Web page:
The revised NCERT Class 10 Political Science textbook, Democratic Politics-II, has retained a cartoon by Surendra, from The Hindu, in Chapter 5 — Popular Struggles and Movements. But there’s a difference. The caption of the cartoon, which shows the bureaucracy hindering implementation of the Right to Information Act, has been changed.
It no longer reads “The Right to Information Act is one of the recent legislations passed by Parliament. Who is shown as obstructing the implementation of the legislation?”. That has been changed to “Many democratic governments provide the Right to Information (RTI) to the citizens. The RTI Act, 2005 is a landmark legislation passed by our Parliament. Under this Act, citizens can seek information from government offices pertaining to different activities. Do you think the cartoon exaggerates the obstructionist role of bureaucracy in the implementation of the Act?”.
– In Chapter 6 (Political Parties) of the earlier textbook, Munni, one of two characters — the other being Unni — used as pedagogical tools by the NCERT to ask searching questions intended to start a classroom discussion around concepts, asked: “Okay, granted that we can’t live without political parties. But tell me how do we live with the kind of political parties we have?”. The revised textbook has Munni asking: “Okay, granted that we can’t live without political parties. But tell me on what grounds do people support a political party?
Six years after it dropped several “offensive” cartoons from its Political Science textbooks, the NCERT has gone a step further and toned down the commentary on Indian politics and politicians in its Class 10 book.
In 2012, Opposition parties had protested the use of political cartoons in NCERT textbooks on the ground that political satire wasn’t suitable for young minds. Back then, the BJP too had accused the UPA-II of including anti-politician content in textbooks. The flak forced the government to set up a committee, headed by former UGC chairman Sukhdeo Thorat, to review content. While the panel had recommended deletion of 20 cartoons, the NCERT, eventually, agreed to drop six from political science textbooks of classes 9, 10, 11 and 12.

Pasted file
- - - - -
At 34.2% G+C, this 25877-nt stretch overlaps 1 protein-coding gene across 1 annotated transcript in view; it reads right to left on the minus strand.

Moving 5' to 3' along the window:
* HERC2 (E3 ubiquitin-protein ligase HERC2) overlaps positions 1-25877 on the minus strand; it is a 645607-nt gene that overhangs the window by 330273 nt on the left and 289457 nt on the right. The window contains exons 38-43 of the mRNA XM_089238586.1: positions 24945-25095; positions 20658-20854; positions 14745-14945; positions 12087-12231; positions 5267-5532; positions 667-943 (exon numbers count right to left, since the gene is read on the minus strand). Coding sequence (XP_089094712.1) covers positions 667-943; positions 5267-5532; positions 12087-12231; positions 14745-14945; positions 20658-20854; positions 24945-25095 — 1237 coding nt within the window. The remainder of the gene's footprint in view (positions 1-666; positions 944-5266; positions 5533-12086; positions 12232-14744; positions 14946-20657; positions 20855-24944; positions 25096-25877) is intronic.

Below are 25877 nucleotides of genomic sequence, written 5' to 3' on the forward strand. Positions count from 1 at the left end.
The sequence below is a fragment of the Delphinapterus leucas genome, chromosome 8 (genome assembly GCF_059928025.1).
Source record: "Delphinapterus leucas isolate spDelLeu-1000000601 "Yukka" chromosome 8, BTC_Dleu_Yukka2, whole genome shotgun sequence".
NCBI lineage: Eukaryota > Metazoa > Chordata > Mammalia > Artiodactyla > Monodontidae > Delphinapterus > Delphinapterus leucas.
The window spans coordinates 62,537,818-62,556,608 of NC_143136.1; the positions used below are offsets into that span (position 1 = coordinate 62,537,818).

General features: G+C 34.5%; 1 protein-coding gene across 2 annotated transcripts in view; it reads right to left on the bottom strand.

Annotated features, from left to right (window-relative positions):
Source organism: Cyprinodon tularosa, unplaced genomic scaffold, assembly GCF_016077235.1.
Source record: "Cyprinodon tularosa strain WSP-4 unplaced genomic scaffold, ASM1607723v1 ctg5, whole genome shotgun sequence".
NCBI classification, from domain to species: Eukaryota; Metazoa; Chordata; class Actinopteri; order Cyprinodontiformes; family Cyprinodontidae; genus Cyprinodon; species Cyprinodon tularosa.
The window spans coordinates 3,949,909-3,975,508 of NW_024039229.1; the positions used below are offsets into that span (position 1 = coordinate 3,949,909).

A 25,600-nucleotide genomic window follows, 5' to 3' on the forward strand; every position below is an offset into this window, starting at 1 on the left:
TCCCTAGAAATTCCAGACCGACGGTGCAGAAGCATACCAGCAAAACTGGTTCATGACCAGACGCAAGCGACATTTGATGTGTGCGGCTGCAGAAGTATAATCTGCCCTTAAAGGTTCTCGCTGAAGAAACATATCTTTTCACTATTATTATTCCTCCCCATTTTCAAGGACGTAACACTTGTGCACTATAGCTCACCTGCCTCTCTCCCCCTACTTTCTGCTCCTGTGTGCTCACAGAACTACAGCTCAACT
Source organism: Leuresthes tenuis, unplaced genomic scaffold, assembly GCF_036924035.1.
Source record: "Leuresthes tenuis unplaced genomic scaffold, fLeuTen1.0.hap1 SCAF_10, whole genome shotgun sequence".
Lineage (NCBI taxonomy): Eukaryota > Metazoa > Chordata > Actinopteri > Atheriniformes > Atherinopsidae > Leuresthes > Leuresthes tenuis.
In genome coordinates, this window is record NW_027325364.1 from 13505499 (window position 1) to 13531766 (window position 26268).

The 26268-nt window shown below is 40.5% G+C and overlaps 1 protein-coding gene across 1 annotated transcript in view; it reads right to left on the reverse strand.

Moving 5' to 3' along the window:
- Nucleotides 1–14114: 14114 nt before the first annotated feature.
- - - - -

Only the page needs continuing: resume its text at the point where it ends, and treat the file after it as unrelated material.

And now, political commentary in the textbooks has been further diluted.
The Indian Express compared old and new versions of 25 textbooks across six subjects — History, Geography, Political Science, Economics, Science and English — and spotted instances of either a cartoon caption or a comment attributed to characters Unni and Munni being tweaked to sound neutral, at times even bordering the positive, about governance and politics in the country.
Consider some of the other changes made in the Class 10 Political Science textbook:
– Old version: In Chapter 6, Munni says, “I don’t like so many parties. It’s such a mess. I wonder how the politicians manage these coalitions. I can’t even remember the names of all the parties.”
New: Her comment has been changed: “I wonder how politicians manage these coalitions. I can’t even remember the names of all the parties.”